Issue #6284 has been updated by rosenfeld (Rodrigo Rosenfeld Rosas).


In Math multiplication is always associative, even for matrix. I.e: (A*B)*C == A*(B*C). If we use * for ??? (composition) it resembles multiplication. Function composition is analog to matrix multiplication which are commonly used for transformation compositions as well. In fact, function composition is also associative.

So, when representing h = f ??? g as h = f * g it makes sense to me (although Math preferring a different symbol for multiplication and composition is a good indication that we should consider this as well for Ruby - more on that later on). But Math representation is procedural, not object oriented. If we try to mix both approaches to fit Ruby philosophy this could lead to great confusion.

Ruby can be also used for procedural programming:

sqrt = ->(n){ Math.sqrt n } # Although I agree that (n)->{} would read more natural to me, just like in CoffeeScript
square_sum = ->(a, b) { a*a + b*b }
hypotenuse = sqrt * square_sum
5 == hypotenuse.call 3, 4 # equivalent to: sqrt.call square_sum.call 3, 4

This makes total sense to me using procedural notation. I'm not sure how would someone use this using some OO notation instead...

Now with regards to composition notation, I think a different notation could help those reading some code and trying to understand it. Suppose this method:

def bad_name(bad_argument_name, b)
  bad_argument_name * b # or bad_argument_name << b
end

You can't know beforehand if bad_argument_name is an array, a number or a proc/lambda. If we read this instead:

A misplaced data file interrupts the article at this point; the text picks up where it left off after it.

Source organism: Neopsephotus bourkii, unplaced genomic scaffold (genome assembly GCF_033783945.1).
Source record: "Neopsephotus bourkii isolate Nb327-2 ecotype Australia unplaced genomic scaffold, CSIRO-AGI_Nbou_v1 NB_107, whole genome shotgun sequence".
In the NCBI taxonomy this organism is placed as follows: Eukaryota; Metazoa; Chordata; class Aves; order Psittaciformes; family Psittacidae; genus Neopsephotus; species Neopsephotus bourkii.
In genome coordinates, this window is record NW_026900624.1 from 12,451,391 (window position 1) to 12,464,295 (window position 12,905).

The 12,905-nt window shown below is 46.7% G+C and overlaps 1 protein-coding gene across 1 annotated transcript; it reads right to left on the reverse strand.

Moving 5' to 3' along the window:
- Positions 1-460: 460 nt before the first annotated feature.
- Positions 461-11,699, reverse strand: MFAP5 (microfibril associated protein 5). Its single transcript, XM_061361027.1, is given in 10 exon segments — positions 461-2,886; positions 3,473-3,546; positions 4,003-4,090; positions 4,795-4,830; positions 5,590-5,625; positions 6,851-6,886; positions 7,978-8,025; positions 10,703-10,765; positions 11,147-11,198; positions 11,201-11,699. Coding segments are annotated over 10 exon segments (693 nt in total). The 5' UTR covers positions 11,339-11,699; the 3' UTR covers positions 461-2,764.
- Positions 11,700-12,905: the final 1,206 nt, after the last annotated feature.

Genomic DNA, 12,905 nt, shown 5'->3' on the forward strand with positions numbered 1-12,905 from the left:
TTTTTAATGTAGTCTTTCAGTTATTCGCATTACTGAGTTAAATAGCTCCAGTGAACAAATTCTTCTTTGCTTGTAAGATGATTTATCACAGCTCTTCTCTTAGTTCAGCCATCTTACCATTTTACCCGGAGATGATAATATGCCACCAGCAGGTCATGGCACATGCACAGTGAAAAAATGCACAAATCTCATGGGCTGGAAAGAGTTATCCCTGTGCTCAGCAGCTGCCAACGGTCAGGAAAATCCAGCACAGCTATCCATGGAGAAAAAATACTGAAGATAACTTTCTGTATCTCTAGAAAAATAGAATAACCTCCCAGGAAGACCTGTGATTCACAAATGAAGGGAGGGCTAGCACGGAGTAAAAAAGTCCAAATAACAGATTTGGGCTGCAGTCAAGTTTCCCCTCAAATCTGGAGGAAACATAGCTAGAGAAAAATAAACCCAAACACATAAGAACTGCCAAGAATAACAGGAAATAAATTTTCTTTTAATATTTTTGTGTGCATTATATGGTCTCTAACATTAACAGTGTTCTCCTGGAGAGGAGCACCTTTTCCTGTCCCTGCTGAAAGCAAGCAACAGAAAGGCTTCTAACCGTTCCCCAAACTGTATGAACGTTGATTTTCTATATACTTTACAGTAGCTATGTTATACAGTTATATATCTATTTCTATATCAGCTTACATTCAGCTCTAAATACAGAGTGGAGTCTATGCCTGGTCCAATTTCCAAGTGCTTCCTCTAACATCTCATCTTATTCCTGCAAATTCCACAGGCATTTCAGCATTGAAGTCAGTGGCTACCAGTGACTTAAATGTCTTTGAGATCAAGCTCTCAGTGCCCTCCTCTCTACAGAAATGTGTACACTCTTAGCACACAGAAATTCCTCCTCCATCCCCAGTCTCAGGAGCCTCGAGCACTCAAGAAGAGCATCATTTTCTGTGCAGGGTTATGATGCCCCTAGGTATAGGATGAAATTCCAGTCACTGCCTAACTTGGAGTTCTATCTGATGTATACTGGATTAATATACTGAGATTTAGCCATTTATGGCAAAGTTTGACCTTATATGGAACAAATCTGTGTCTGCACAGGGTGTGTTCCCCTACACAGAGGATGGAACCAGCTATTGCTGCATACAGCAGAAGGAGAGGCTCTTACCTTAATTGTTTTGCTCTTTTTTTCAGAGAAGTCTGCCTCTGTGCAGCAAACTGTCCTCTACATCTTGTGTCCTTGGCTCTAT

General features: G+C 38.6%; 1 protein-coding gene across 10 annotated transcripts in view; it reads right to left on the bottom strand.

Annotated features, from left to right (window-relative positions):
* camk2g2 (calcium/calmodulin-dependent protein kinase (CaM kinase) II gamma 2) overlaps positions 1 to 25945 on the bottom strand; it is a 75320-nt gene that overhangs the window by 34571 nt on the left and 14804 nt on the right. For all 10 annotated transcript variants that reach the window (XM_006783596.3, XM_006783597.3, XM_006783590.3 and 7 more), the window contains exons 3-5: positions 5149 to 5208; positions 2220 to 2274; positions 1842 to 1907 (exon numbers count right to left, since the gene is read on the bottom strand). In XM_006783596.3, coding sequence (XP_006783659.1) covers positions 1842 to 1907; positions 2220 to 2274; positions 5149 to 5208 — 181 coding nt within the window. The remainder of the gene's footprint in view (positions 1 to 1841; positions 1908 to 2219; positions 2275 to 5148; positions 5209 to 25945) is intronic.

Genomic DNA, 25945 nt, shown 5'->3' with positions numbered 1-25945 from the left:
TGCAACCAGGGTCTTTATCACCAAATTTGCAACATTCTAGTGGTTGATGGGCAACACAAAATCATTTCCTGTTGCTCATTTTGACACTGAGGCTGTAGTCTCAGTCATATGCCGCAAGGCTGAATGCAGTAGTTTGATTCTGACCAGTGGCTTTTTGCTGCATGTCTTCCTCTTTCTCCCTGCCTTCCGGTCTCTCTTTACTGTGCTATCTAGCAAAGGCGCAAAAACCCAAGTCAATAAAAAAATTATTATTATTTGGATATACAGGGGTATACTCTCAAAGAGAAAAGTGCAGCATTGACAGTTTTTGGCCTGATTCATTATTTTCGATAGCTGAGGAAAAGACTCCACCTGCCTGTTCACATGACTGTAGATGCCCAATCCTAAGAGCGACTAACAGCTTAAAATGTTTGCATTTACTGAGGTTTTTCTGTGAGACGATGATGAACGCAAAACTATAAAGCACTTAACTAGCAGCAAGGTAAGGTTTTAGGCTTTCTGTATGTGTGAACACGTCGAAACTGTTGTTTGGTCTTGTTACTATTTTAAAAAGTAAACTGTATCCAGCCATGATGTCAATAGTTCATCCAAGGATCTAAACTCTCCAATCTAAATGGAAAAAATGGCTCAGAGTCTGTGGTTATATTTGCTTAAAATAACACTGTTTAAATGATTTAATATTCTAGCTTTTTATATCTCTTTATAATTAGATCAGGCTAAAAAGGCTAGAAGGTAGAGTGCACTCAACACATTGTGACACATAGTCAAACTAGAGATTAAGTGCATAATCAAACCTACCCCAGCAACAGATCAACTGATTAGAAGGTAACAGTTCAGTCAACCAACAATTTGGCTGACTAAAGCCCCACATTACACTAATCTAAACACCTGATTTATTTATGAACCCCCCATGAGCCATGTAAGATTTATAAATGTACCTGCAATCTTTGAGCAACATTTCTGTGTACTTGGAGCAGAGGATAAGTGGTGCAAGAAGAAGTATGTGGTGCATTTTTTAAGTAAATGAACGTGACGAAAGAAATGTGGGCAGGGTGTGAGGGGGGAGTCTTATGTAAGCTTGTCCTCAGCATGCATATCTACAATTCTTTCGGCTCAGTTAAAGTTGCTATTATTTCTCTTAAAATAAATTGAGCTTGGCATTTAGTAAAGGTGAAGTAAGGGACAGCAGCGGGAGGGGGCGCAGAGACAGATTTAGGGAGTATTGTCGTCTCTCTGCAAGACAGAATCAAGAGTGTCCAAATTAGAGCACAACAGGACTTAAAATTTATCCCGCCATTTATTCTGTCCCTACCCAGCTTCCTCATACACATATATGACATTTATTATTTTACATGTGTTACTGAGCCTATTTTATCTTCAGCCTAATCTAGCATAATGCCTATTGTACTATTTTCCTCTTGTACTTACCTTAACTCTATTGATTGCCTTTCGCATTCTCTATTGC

def bad_name(bad_argument_name, b)
  bad_argument_name <- b
end

we would then have a clear indication that bad_argument_name is probably a proc/lambda. I know the same argument could be used to differentiate << between strings and arrays among other cases. But I think that function composition is conceptually much different from those other operations (concatenation, multiplication) than concatenation (<<) is for strings and arrays. In both cases we are concatenating but concatenation means different things for strings and arrays in non surprising ways.

But then using this arrow notation I would expect that (a <- b) would mean "a before b" (b(a(...))) while (a ??? b) means "a after b" (a(b(...))).

I find it a bit awful to use "hypotenuse = square_sum <- sqrt", although it is the way OO usually work ([4, 5].square_num.sqrt - pseudo-code of course). But we would not be using "[4, 5].hypotenuse", but "hypotenuse.call 4, 5", right? So, since we're using procedural notation for procs/lambdas we should be thinking of procedural programming when deciding which operator to use.

I would really prefer to have lambda syntax as "double = <-{|n| n * 2}" and function composition as "hypotenuse = sqrt -> square_sum" (sqrt after square_sum). But since I don't believe the lambda syntax won't ever change, let's try to see this over a different perspective.

Instead of reading (a <- b) as "a before b", I'll try to think of it as being "b applied to a" (a(b(...))). This also make sense to me so I can easily get used to this. It would work the same way as "*" but there would be a clear indication that this refers to function composition rather than some generic multiplication algorithm.

Having said that, I'd like to confirm that I'm ok with either * or <- and I'd really like to have function composition as part of Ruby.
----------------------------------------
Feature #6284: Add composition for procs
https://bugs.ruby-lang.org/issues/6284#change-32748

Author: pabloh (Pablo Herrero)
Status: Feedback
Priority: Normal
Assignee: matz (Yukihiro Matsumoto)
Category: 
Target version: 2.0.0


=begin
It would be nice to be able to compose procs like functions in functional programming languages:

    to_camel = :capitalize.to_proc
    add_header = ->val {"Title: " + val}

    format_as_title = add_header << to_camel << :strip

instead of:

    format_as_title = lambda {|val| "Title: " + val.strip.capitalize }


It's pretty easy to implement in pure ruby:

  class Proc
    def << block
      proc { |*args| self.call( block.to_proc.call(*args) ) }
    end
  end
=end


-- 
http://bugs.ruby-lang.org/